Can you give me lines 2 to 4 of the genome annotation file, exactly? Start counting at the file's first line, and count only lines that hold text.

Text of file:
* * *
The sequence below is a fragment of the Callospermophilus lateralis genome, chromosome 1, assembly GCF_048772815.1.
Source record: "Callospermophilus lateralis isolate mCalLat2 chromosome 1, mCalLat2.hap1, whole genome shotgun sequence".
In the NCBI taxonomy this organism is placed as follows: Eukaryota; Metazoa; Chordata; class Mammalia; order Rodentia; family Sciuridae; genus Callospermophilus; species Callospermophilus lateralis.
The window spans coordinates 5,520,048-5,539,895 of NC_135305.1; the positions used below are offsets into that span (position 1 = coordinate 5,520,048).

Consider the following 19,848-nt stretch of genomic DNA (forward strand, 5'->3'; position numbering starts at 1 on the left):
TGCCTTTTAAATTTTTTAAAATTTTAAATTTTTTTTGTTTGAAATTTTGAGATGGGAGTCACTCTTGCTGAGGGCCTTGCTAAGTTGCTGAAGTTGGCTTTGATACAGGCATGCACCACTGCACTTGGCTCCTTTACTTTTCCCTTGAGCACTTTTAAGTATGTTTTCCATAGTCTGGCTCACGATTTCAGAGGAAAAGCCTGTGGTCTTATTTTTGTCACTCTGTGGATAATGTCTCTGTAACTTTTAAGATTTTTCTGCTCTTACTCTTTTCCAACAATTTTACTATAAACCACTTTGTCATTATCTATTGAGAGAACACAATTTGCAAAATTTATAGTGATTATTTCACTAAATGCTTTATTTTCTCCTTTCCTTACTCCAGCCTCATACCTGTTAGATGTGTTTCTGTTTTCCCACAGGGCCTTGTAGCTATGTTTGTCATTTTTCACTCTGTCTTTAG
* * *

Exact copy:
Source record: "Callospermophilus lateralis isolate mCalLat2 chromosome 1, mCalLat2.hap1, whole genome shotgun sequence".
In the NCBI taxonomy this organism is placed as follows: Eukaryota; Metazoa; Chordata; class Mammalia; order Rodentia; family Sciuridae; genus Callospermophilus; species Callospermophilus lateralis.
The window spans coordinates 5,520,048-5,539,895 of NC_135305.1; the positions used below are offsets into that span (position 1 = coordinate 5,520,048).